In operation, 120 VAC control power 140 from the LV compartment is applied through the normally-closed LV thermostats 131-134 to the LV relay 136, thereby energizing the LV relay 136 and moving the contacts of the LV relay 136 to a closed position which closes a control circuit 138 in the LV compartment. If any of the LV thermostats 131-134 detects an excessive temperature, the given LV thermostat opens, thereby de-energizing the LV relay 136 and moving the contacts of the LV relay 136 to an open position which opens the LV control circuit 138 in the LV compartment 130. The opening of the LV control circuit 138 causes an alarm 142 signal to be generated. In response to the alarm signal, or in the alternative, a warning message may be displayed, the power may be interrupted, etc.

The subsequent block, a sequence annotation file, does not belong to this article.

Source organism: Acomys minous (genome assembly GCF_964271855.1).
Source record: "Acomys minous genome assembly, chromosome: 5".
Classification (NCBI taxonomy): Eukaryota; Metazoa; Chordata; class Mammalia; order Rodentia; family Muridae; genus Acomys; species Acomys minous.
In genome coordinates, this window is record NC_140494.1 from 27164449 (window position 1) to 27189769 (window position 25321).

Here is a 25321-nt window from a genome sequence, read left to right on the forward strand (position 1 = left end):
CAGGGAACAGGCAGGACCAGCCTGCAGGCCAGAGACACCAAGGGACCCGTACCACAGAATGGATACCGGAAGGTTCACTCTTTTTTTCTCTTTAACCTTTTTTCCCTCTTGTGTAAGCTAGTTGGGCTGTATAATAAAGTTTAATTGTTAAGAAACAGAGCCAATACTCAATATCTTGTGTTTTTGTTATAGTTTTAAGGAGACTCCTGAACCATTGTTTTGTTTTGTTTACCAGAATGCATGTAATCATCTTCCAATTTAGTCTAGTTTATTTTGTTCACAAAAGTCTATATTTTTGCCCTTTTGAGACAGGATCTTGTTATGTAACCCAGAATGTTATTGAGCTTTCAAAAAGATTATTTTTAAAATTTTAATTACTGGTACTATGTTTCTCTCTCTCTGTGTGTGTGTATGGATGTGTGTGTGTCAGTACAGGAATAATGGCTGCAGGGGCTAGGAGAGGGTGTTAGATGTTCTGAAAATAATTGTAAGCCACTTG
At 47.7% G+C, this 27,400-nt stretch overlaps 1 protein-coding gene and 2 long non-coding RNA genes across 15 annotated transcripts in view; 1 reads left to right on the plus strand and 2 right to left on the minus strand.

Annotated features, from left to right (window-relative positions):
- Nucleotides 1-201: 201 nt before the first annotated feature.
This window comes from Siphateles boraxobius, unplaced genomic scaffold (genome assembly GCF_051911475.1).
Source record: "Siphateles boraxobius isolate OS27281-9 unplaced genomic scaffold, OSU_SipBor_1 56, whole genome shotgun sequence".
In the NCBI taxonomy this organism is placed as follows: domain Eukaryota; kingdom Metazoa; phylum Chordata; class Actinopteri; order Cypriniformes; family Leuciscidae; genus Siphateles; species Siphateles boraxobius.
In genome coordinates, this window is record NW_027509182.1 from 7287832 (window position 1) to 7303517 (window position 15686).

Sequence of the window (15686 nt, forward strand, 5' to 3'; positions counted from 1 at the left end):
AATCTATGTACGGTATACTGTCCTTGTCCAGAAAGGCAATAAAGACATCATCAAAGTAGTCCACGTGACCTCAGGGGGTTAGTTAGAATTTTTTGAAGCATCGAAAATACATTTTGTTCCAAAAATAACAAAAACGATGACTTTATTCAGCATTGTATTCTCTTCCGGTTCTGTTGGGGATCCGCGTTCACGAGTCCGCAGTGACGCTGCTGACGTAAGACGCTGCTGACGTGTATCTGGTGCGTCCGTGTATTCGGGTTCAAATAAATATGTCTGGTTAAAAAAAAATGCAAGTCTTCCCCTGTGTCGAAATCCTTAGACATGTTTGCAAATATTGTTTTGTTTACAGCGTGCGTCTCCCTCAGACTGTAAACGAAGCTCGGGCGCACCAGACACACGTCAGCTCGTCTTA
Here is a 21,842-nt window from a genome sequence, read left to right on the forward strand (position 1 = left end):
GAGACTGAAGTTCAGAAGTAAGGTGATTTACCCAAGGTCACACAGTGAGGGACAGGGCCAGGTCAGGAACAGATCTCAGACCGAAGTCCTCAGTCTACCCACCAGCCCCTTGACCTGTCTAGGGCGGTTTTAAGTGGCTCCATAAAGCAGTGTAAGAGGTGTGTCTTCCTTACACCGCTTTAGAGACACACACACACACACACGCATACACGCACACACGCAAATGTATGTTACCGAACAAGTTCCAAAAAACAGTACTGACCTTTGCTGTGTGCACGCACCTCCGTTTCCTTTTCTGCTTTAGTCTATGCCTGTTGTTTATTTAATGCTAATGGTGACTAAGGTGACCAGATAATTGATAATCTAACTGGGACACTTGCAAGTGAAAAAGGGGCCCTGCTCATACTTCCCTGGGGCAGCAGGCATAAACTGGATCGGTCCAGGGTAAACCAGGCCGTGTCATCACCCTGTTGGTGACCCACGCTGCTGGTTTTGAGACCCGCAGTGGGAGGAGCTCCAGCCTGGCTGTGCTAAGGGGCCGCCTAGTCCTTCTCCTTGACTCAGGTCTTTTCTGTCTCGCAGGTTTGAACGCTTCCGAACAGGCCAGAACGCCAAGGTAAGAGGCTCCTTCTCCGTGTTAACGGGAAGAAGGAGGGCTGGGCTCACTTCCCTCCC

As shown in FIG. 1, the LV wiring 150, which carries the 120 VAC control power, passes through the grounded metal wall 112 of the MV compartment. When an arcing fault in a MV circuit (for example, 161) occurs, plasma 160 resulting from the arcing fault may contact the LV circuit which includes the LV thermostats 131-134 and the LV wiring 150 in the MV compartment 110. When the plasma 160 contacts the LV thermostats 131-134 or the LV wiring 150, the high temperature and/or high voltage of the plasma 160 may cause the insulation of the LV thermostats 131-134 and/or LV wiring 150 to fail. The failure of the insulation may create a direct connection 170 between the MV circuit 161 and the LV circuit 150 via the plasma 160, thereby applying MV to the LV thermostats 131-134, the LV wiring, and to other LV components connected thereto. As the devices and wiring in such LV circuits are generally not sufficiently insulated to withstand the far greater MV, their insulation may also break down at locations not directly exposed to the plasma. The MV may continue to jump from one LV circuit to another LV circuit in the above-described manner until the MV reaches a human interface device 180 and creates a potentially lethal shock hazard.